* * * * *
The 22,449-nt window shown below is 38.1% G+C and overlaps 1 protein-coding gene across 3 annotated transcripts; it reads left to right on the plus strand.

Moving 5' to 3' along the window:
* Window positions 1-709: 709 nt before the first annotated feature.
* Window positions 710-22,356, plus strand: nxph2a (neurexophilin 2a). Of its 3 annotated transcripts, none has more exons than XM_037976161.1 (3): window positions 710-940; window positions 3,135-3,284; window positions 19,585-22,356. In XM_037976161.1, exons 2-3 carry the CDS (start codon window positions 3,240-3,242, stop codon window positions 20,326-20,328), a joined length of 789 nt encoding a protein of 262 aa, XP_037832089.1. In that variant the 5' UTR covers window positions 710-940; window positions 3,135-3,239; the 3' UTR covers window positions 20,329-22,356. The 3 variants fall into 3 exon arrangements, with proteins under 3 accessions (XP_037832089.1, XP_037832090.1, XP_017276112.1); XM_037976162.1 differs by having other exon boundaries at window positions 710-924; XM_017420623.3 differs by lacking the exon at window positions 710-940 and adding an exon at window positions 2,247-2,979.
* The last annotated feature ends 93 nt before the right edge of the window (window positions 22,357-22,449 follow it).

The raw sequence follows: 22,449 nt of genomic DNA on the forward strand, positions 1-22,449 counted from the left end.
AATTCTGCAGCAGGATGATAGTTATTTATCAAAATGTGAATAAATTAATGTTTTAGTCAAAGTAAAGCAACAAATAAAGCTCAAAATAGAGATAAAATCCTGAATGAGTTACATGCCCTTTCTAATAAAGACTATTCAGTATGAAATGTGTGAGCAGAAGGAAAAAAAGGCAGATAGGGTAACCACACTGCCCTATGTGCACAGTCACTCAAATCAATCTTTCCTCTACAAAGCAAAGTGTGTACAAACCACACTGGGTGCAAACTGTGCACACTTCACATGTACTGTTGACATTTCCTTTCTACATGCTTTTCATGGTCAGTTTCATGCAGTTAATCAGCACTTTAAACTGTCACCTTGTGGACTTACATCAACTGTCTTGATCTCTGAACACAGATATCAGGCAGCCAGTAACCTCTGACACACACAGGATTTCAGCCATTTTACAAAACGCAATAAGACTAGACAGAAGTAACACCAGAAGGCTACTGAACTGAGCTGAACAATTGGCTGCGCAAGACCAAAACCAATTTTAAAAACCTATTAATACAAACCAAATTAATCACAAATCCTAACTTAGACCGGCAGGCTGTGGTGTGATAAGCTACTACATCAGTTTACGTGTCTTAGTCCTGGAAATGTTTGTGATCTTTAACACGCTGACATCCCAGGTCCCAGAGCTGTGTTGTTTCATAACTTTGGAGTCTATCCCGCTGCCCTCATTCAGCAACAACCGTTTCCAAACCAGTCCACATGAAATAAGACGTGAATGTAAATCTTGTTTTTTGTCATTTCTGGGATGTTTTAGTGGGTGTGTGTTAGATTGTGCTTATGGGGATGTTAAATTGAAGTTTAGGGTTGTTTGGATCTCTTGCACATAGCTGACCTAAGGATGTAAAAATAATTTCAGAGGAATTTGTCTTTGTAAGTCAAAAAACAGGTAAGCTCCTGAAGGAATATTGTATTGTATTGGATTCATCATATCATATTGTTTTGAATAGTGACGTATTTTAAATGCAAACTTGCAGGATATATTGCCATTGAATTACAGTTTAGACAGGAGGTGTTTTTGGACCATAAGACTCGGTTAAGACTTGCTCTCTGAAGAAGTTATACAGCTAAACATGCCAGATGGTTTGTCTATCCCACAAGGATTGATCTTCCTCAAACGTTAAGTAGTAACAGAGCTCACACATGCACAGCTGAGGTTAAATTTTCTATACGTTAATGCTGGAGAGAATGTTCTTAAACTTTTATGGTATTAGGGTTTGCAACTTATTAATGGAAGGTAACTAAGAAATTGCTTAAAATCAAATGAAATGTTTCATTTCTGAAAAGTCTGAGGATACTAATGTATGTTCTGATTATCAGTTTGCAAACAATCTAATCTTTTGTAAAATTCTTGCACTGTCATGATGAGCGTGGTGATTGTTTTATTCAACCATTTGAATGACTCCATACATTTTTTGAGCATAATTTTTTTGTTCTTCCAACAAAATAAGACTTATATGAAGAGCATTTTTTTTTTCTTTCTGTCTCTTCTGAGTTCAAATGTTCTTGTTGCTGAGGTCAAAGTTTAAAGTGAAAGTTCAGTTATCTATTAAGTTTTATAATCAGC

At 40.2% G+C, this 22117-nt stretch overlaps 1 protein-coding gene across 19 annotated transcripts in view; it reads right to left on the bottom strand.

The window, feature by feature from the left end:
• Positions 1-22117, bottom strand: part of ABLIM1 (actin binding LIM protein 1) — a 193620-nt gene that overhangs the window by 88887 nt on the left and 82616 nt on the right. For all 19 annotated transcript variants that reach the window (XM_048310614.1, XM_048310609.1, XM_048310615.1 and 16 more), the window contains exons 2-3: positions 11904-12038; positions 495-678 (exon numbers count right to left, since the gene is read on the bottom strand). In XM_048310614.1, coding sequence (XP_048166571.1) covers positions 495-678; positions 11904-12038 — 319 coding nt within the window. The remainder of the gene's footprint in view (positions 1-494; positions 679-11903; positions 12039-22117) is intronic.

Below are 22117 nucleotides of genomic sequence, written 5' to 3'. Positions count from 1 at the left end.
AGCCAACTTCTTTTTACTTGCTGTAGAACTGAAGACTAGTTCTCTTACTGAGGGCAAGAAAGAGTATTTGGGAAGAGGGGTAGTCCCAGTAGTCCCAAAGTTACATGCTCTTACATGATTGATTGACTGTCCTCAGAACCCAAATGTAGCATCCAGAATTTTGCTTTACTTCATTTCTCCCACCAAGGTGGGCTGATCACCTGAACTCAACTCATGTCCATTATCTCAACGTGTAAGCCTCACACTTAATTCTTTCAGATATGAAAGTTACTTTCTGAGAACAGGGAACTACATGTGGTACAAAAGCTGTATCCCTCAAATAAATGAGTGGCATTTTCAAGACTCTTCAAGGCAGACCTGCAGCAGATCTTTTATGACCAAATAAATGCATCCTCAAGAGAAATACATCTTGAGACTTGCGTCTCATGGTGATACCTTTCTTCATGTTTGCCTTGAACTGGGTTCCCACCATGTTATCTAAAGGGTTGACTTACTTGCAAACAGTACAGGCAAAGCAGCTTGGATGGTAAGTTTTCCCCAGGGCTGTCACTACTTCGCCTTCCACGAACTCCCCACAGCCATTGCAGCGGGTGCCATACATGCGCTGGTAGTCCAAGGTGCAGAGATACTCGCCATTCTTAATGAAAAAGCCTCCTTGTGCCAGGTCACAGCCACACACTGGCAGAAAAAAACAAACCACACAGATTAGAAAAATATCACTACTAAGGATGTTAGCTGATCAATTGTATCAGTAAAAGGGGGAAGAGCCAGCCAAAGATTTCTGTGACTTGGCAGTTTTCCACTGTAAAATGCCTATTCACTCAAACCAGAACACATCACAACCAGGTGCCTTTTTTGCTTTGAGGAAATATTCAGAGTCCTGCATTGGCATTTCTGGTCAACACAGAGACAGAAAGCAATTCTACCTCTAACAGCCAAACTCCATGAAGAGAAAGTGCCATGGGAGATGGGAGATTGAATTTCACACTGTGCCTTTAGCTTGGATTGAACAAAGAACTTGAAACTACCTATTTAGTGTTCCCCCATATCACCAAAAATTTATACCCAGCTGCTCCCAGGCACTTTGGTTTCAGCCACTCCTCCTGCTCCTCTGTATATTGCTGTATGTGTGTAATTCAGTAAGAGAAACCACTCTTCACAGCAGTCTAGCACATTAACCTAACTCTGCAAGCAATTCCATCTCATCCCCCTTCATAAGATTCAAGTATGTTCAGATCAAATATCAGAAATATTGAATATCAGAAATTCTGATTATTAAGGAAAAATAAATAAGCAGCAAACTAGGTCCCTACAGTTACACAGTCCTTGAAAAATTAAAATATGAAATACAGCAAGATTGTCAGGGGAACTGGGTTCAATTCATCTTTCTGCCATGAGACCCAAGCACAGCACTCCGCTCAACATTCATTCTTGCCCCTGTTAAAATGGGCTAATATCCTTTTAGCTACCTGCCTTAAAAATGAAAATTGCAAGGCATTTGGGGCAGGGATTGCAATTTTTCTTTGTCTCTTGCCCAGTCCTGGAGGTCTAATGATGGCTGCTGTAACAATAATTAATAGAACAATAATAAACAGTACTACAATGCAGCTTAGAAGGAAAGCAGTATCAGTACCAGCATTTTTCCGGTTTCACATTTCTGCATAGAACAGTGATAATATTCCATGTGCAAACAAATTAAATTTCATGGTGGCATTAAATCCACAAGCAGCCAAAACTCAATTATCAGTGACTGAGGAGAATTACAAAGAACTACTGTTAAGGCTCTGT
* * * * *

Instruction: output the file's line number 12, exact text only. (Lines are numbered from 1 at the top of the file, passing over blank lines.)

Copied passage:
AGCCAACTTCTTTTTACTTGCTGTAGAACTGAAGACTAGTTCTCTTACTGAGGGCAAGAAAGAGTATTTGGGAAGAGGGGTAGTCCCAGTAGTCCCAAAGTTACATGCTCTTACATGATTGATTGACTGTCCTCAGAACCCAAATGTAGCATCCAGAATTTTGCTTTACTTCATTTCTCCCACCAAGGTGGGCTGATCACCTGAACTCAACTCATGTCCATTATCTCAACGTGTAAGCCTCACACTTAATTCTTTCAGATATGAAAGTTACTTTCTGAGAACAGGGAACTACATGTGGTACAAAAGCTGTATCCCTCAAATAAATGAGTGGCATTTTCAAGACTCTTCAAGGCAGACCTGCAGCAGATCTTTTATGACCAAATAAATGCATCCTCAAGAGAAATACATCTTGAGACTTGCGTCTCATGGTGATACCTTTCTTCATGTTTGCCTTGAACTGGGTTCCCACCATGTTATCTAAAGGGTTGACTTACTTGCAAACAGTACAGGCAAAGCAGCTTGGATGGTAAGTTTTCCCCAGGGCTGTCACTACTTCGCCTTCCACGAACTCCCCACAGCCATTGCAGCGGGTGCCATACATGCGCTGGTAGTCCAAGGTGCAGAGATACTCGCCATTCTTAATGAAAAAGCCTCCTTGTGCCAGGTCACAGCCACACACTGGCAGAAAAAAACAAACCACACAGATTAGAAAAATATCACTACTAAGGATGTTAGCTGATCAATTGTATCAGTAAAAGGGGGAAGAGCCAGCCAAAGATTTCTGTGACTTGGCAGTTTTCCACTGTAAAATGCCTATTCACTCAAACCAGAACACATCACAACCAGGTGCCTTTTTTGCTTTGAGGAAATATTCAGAGTCCTGCATTGGCATTTCTGGTCAACACAGAGACAGAAAGCAATTCTACCTCTAACAGCCAAACTCCATGAAGAGAAAGTGCCATGGGAGATGGGAGATTGAATTTCACACTGTGCCTTTAGCTTGGATTGAACAAAGAACTTGAAACTACCTATTTAGTGTTCCCCCATATCACCAAAAATTTATACCCAGCTGCTCCCAGGCACTTTGGTTTCAGCCACTCCTCCTGCTCCTCTGTATATTGCTGTATGTGTGTAATTCAGTAAGAGAAACCACTCTTCACAGCAGTCTAGCACATTAACCTAACTCTGCAAGCAATTCCATCTCATCCCCCTTCATAAGATTCAAGTATGTTCAGATCAAATATCAGAAATATTGAATATCAGAAATTCTGATTATTAAGGAAAAATAAATAAGCAGCAAACTAGGTCCCTACAGTTACACAGTCCTTGAAAAATTAAAATATGAAATACAGCAAGATTGTCAGGGGAACTGGGTTCAATTCATCTTTCTGCCATGAGACCCAAGCACAGCACTCCGCTCAACATTCATTCTTGCCCCTGTTAAAATGGGCTAATATCCTTTTAGCTACCTGCCTTAAAAATGAAAATTGCAAGGCATTTGGGGCAGGGATTGCAATTTTTCTTTGTCTCTTGCCCAGTCCTGGAGGTCTAATGATGGCTGCTGTAACAATAATTAATAGAACAATAATAAACAGTACTACAATGCAGCTTAGAAGGAAAGCAGTATCAGTACCAGCATTTTTCCGGTTTCACATTTCTGCATAGAACAGTGATAATATTCCATGTGCAAACAAATTAAATTTCATGGTGGCATTAAATCCACAAGCAGCCAAAACTCAATTATCAGTGACTGAGGAGAATTACAAAGAACTACTGTTAAGGCTCTGT